Torie OsbornTorie Osborn has been a social activist for 40 years. Most recently, she was the highest-ranking gay or lesbian official in Los Angeles, while serving as special assistant to Mayor Antonio Villaraigosa. A couple of months ago, her thoughtful essay appeared as the Modern Love column in The New York Times. The theme: love, money and “paperwork” as she describes. I tracked her down to elaborate on the financial parts of both her personal and professional life. These are her insights…

1. How has working in the nonprofit sector influenced your perspective on money?
Working in nonprofits, until recently, meant no pension plan and lower salaries (it’s changed in the past decade but I didn’t have a 403-b, the nonprofit equivalent of a 401k, until I was 47!) – BUT the trade off is a sense of helping build a better world that lends passion and purpose to life!

2. As the former architect of Mayor Villaraigosa’s policy plan on homelessness, how does poverty and lack of affordable housing impact a city the size of Los Angeles?
LA has the lowest home ownership rate of any city in the country; last year only 3% of the population could afford the average house – and there is not enough middle income rental housing, let alone for working and poor people. That’s the major reason LA is America’s homelessness capital. It’s a huge problem for businesses because they can’t attract young talent, and middle class public sector employees who are the backbone of the city – teachers and firefighters and nurses — can’t afford to live in LA. People feel that the homeless are different from them, but a survey last year shows that 1/3 of people worry about being without a home, and 50% took someone in who didn’t have a home sometime in the past year. Economic insecurity is creeping quickly up the economic spectrum, and, along with healthcare, is reaching a crisis point.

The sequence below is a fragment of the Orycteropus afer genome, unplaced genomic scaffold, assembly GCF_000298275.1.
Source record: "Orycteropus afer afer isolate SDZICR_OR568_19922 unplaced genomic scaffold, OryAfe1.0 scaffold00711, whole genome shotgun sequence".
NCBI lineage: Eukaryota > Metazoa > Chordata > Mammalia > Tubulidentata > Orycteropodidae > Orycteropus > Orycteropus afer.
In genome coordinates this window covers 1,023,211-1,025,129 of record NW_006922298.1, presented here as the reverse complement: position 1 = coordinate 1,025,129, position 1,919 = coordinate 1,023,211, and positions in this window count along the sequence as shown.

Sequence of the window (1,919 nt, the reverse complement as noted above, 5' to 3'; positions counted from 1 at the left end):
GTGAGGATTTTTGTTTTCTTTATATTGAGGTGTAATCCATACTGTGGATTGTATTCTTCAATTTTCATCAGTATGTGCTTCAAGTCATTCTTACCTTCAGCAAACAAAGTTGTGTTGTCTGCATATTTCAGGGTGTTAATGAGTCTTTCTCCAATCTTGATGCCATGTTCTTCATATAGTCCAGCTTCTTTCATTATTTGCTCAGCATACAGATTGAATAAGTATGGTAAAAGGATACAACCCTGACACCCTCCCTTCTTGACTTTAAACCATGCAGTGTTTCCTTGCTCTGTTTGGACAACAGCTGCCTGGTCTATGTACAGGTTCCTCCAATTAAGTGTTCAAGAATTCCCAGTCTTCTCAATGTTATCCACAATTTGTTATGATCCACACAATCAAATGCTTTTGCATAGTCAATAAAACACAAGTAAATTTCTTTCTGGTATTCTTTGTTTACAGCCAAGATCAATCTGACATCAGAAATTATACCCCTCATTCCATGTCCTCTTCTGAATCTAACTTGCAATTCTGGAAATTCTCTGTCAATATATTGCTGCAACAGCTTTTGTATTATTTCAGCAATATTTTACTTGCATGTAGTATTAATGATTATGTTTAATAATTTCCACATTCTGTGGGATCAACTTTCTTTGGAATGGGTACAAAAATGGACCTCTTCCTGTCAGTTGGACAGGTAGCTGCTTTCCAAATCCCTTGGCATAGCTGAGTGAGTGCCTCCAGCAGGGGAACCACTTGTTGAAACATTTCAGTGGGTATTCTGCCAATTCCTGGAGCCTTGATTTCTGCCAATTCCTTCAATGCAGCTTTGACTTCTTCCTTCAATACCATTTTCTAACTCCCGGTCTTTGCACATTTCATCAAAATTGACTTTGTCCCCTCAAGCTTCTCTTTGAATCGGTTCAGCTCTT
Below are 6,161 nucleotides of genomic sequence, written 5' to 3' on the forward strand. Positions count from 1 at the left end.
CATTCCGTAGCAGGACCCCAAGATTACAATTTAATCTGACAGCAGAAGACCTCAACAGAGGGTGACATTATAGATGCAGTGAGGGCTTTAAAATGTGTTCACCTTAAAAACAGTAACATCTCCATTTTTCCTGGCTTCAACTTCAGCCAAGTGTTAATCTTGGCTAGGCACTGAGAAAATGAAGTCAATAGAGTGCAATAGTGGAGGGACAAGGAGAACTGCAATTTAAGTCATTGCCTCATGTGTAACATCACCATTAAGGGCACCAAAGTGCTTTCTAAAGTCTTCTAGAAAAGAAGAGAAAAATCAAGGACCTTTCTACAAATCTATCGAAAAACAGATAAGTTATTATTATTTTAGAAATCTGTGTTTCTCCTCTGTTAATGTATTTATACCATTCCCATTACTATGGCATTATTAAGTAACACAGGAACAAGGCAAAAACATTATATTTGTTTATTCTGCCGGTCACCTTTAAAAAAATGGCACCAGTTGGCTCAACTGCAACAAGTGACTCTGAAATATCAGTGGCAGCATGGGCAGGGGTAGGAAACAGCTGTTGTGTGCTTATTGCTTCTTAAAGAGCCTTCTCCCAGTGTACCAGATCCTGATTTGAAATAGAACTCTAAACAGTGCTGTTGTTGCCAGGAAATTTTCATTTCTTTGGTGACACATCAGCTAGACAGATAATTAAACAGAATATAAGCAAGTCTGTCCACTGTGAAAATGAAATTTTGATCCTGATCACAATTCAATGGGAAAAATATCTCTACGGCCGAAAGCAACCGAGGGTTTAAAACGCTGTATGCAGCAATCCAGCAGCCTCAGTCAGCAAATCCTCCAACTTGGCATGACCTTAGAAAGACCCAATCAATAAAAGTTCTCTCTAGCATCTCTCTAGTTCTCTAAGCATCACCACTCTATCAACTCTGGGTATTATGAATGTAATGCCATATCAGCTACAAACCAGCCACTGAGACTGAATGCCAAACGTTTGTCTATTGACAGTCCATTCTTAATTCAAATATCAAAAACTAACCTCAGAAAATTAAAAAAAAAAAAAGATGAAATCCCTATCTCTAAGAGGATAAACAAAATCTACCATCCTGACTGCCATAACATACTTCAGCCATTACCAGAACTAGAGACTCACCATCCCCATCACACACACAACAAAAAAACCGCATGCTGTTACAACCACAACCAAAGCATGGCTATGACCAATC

3. What did you learn about money in your previous relationship?
I learned that we have to plan for the worst: There is no economic security; nothing is guaranteed. I thought we were “married” – and I supported her for 5 years, paying off her credit cards, and foregoing contributions to my retirement because she would have a good job and benefits. But then she left and I would have had nothing without domestic partnership laws.

4. Was your MBA worth the time and investment?
My MBA demystified finance and the stock market, increased my management skills, and raised my market value as an employee. My fiscal management skills are among my best executive management tools.

5. How can gays and lesbians protect themselves from being the financially disadvantaged partner?
It’s not always possible, but you can try to maintain financial independence (more than I did last time around!) and don’t depend on anyone financially.

6. In 1990s you were the executive director of the National Gay and Lesbian Task Force in Washington DC. Was there a personal price you paid for activism?
I’ve been an activist since I was 15! My life is rich with meaning; I feel part of something larger than myself – which, by the way, is stirring these days, bigtime. There have been times when I put my movement activism first but I never regretted it. In fact if I have any regrets it is that I put a relationship on a par with my work for the first time this last round for nearly a decade. And then she walked out. So I think my activism will come first again now…

7. If you decide to get married again, will you sign a pre-nup?
I don’t have a lot of assets but if a pre-nup is the smart thing to do, I’m there!

8. What did your parents teach you about money?